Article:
Specifying a Normal-Log-Normal Mixture (Skew Normal) in WINBUGS/JAGS

I am an actuary working on a Bayesian loss reserve model using incremental average severity data. Exploratory analysis of the response seems to suggest a skew normal distribution of some sort would be appropriate, as there are some negative values in the left tail, and the log transformed positive values fit a normal distribution fairly well. I was inspired by this posting by Glenn Meyers and feel like the latter parameterization should be easy to implement in JAGS. However, since I am not used to JAGS, I am struggling to set the model up. Here is a example of what I am trying to do.

#Likelihood (training set)

for (i in 1:n){

y[i] ~ dnorm(z[i], tau)

z[i] ~ dlnorm(mu[i], tauln)

mu[i] <- beta1*Dev[i] + ...

}


I am not sure how to handle the negative $\mu_i$s in the absence of control structures (if, else, etc...) I am used to. I need to pass the zero valued or negative $\mu_i$s directly to the mean parameter for my response yi. Is there a clever way to do this with the step function? Should I consider specifying the normal-log-normal mixture another way? FYI – I also posted this question here.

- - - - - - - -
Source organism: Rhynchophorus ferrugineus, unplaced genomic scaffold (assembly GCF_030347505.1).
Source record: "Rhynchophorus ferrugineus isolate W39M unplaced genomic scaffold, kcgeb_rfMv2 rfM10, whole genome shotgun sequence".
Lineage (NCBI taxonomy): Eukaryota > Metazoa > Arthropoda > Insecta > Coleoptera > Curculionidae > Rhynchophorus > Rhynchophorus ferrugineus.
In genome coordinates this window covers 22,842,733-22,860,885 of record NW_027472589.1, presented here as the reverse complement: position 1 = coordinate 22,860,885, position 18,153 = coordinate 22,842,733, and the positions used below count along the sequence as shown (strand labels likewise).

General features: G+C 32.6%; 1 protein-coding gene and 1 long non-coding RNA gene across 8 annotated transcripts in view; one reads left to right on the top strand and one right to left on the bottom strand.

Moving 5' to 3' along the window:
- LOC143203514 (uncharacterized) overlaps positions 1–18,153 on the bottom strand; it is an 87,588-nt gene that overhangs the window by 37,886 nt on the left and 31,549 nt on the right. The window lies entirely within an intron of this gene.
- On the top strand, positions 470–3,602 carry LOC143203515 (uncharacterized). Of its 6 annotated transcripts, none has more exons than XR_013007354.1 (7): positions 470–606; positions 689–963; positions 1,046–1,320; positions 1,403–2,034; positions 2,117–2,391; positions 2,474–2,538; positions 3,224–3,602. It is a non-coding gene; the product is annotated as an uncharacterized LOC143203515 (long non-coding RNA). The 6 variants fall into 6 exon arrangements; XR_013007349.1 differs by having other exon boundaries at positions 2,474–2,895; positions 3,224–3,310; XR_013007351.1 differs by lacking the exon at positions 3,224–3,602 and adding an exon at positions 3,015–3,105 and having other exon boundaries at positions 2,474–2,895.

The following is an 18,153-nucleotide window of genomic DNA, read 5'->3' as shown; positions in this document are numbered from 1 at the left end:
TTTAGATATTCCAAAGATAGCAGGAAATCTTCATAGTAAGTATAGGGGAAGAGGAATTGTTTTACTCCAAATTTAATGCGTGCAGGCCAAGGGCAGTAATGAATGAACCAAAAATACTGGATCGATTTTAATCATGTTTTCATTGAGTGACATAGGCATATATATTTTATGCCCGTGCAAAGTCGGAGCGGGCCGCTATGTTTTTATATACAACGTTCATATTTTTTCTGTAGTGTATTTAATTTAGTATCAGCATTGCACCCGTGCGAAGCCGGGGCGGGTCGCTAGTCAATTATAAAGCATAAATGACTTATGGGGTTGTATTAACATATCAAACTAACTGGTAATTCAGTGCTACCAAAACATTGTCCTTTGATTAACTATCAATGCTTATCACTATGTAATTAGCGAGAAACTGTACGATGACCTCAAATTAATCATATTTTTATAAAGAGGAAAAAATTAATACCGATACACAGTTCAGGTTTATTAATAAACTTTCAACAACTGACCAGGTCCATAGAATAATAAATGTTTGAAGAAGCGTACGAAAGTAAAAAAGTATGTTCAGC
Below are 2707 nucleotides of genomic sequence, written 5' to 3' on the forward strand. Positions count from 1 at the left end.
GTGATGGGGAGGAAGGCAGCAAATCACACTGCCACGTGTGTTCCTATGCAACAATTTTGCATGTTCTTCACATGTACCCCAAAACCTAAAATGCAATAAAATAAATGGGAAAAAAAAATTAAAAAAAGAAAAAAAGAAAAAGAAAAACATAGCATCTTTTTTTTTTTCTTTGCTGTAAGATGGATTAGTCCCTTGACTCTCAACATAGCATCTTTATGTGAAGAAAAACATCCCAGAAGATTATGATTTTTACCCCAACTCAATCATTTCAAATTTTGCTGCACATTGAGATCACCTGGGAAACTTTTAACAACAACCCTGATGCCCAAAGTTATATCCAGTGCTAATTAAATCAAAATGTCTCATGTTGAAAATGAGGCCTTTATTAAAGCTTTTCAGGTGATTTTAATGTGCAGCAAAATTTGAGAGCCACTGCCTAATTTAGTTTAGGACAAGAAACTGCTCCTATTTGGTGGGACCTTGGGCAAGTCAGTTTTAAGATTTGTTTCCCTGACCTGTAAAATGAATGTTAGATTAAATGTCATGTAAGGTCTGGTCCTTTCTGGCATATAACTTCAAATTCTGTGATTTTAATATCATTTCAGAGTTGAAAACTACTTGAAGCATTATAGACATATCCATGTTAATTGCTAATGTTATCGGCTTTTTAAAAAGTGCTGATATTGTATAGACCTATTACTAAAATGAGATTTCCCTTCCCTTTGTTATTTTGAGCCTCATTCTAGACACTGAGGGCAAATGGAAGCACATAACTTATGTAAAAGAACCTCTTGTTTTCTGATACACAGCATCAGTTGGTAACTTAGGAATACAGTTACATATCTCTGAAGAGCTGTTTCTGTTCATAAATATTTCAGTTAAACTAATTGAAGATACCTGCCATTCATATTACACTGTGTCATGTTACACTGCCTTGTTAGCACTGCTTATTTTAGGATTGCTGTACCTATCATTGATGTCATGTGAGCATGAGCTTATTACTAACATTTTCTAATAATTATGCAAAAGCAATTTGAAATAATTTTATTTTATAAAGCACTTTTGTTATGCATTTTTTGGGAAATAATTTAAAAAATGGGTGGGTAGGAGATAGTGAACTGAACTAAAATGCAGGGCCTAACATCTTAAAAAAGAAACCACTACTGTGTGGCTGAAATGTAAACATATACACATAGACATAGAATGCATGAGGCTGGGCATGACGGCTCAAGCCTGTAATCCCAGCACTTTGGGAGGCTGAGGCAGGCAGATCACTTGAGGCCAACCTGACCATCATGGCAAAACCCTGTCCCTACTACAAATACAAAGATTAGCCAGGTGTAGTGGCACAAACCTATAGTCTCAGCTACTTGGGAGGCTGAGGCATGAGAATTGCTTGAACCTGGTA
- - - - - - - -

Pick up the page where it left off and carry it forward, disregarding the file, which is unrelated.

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How about adding mu_y[i] <- ifelse(mu[i] <= 0, mu[i], z[i]) and changing the stochastic node for y to y[i] ~ dnorm(mu_y[i], tau)? – Nate Pope Jun 20 '14 at 1:44
Ah ok that makes sense. I wasn't aware there was a ifelse statement available in JAGS. Does this seem theoretically sound? I think originally I was confusing myself and assuming my mu[i] node was the expected value rather than the scale parameter. – Nathan Jun 20 '14 at 2:02
The mixture above will produce a skewed distribution with a long positive tail, and seems reasonable if the values of mu are not too extreme. I suggest you fit the model, simulate a new response, and check the simulations against your observed data to see if they match. You can implement this 'posterior predictive check' via JAGS by adding an 'unobserved' response node to your model with the same parameters as the observed response.. for example y_sim[i] ~ dnorm(mu_y[i], tau) – Nate Pope Jun 20 '14 at 2:20
And yes, your mu parameter is the log-scale and not the expected value. – Nate Pope Jun 20 '14 at 2:20